I'm very exited. I just got this book from the library (click on the picture to check it out on Amazon.com). With my local library, I can now go online and find any book in libraries throughout the state, order it, and my library (in a small town 5 miles away) will notify me when it arrives.
It's near heaven for a broke book-lover such as I am!
I've been on a search to make delicious, traditional, natural-yeasted (sourdough) bread. Unfortunately, I don't have a brick oven to bake it, as in this wonderful book that Mom got for me, even though I've tried to convince Nathan to build me one... At this point, I guess I'd be glad just to have a kitchen, never mind a brick oven. Some day...
Anyway, I did make great strides in my sourdough abilities this past week (after puzzling over it for months, and feeding many sour bricks to my poor husband and son) and I hoping this book will take me a little farther.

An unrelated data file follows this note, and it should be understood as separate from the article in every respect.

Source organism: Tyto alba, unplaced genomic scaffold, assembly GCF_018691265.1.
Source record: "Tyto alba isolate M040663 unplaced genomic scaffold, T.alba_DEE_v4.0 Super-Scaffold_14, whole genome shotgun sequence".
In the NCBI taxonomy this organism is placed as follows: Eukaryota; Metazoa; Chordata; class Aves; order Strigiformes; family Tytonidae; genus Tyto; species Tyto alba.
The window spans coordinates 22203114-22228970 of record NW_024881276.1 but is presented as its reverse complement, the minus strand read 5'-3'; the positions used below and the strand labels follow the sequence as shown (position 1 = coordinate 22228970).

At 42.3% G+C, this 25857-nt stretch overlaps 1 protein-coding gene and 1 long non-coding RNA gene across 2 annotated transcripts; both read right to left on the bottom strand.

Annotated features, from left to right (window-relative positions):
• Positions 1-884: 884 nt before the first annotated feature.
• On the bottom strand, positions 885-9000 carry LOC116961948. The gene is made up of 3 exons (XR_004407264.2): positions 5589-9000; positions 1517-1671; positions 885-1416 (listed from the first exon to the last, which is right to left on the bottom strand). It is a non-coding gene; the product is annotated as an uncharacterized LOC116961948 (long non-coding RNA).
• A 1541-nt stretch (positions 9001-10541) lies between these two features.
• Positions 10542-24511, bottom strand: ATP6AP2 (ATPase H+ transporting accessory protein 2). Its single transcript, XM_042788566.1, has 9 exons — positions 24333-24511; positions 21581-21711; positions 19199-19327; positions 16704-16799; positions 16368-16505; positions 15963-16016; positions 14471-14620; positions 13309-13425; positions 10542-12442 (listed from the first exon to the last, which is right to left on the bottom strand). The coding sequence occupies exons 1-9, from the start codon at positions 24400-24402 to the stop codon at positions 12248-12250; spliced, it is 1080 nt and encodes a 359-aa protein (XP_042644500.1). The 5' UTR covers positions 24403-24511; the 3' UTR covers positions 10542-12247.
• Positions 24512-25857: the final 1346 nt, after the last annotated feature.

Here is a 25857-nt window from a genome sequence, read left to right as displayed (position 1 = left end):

Here's hook from the preface:
"There is a form of writing called object poetry. The idea, when writing object poetry, is to describe something not with similes and metaphors, but in very concrete terms. Like peeling layers of an onion (a simile that, ironically, could not meet the criteria), the more deeply you explore the actuality of an abject the more it seems to transcend itself and become universal, archetypal, and ideal. This book was written to capture that spirit. Rather than try to build metaphorical bridges between the real and ideal, ... I have focused on the actuality of bread. I want this book to be an object poem that takes you deeper in the subject as it broadens your experience."*Mmmm... that's what I've been looking for.
More to come as I get further into this book.
*Peter Reinhard, preface to Crust and Crumb